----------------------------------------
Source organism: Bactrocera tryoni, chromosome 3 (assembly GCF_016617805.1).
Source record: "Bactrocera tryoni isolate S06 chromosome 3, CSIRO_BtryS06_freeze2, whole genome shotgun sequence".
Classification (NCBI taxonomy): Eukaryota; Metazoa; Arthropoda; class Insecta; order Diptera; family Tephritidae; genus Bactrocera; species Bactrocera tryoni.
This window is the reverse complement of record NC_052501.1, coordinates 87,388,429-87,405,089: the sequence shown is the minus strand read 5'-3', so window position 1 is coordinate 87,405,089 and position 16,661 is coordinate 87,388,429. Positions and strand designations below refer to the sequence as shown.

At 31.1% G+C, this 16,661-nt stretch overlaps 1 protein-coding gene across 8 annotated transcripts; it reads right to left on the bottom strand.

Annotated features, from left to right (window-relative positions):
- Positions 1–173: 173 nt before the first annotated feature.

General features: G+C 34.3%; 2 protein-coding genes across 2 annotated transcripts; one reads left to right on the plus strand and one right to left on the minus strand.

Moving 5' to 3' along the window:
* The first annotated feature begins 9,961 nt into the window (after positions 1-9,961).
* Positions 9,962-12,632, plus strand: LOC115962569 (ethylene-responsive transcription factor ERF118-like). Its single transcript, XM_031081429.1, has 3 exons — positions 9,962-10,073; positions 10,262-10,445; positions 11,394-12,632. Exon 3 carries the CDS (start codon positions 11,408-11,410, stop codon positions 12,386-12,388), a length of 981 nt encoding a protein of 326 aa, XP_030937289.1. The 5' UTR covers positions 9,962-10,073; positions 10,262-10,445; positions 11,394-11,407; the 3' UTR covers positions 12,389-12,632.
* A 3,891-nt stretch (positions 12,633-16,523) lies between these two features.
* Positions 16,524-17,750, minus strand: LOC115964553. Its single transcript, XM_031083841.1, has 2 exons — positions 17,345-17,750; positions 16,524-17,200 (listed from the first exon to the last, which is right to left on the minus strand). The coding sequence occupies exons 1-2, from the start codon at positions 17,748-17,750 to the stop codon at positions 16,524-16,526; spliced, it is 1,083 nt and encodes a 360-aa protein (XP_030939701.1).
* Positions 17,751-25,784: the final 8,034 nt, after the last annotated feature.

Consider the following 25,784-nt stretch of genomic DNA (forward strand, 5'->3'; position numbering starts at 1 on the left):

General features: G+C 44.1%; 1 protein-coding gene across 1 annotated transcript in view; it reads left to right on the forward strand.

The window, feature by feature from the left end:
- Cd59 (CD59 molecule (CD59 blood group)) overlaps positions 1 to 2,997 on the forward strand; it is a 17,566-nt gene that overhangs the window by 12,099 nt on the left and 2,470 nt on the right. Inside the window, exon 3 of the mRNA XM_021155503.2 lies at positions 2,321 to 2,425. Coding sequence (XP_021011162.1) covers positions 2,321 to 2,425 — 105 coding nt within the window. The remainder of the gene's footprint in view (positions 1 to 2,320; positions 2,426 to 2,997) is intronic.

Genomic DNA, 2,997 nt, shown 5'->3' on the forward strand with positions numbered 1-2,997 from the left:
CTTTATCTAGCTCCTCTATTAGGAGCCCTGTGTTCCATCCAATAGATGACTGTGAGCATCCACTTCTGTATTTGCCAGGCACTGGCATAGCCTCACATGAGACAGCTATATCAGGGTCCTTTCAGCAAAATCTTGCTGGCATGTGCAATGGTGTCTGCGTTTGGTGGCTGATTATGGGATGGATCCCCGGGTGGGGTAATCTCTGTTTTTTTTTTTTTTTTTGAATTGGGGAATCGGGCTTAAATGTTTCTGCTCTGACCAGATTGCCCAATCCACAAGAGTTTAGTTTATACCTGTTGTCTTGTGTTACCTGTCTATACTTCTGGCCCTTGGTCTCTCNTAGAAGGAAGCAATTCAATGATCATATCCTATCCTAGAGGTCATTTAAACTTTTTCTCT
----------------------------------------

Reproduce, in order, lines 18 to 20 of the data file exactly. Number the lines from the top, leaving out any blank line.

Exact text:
- Cd59 (CD59 molecule (CD59 blood group)) overlaps positions 1 to 2,997 on the forward strand; it is a 17,566-nt gene that overhangs the window by 12,099 nt on the left and 2,470 nt on the right. Inside the window, exon 3 of the mRNA XM_021155503.2 lies at positions 2,321 to 2,425. Coding sequence (XP_021011162.1) covers positions 2,321 to 2,425 — 105 coding nt within the window. The remainder of the gene's footprint in view (positions 1 to 2,320; positions 2,426 to 2,997) is intronic.

Genomic DNA, 2,997 nt, shown 5'->3' on the forward strand with positions numbered 1-2,997 from the left:
CTTTATCTAGCTCCTCTATTAGGAGCCCTGTGTTCCATCCAATAGATGACTGTGAGCATCCACTTCTGTATTTGCCAGGCACTGGCATAGCCTCACATGAGACAGCTATATCAGGGTCCTTTCAGCAAAATCTTGCTGGCATGTGCAATGGTGTCTGCGTTTGGTGGCTGATTATGGGATGGATCCCCGGGTGGGGTAATCTCTGTTTTTTTTTTTTTTTTTGAATTGGGGAATCGGGCTTAAATGTTTCTGCTCTGACCAGATTGCCCAATCCACAAGAGTTTAGTTTATACCTGTTGTCTTGTGTTACCTGTCTATACTTCTGGCCCTTGGTCTCTCNTAGAAGGAAGCAATTCAATGATCATATCCTATCCTAGAGGTCATTTAAACTTTTTCTCT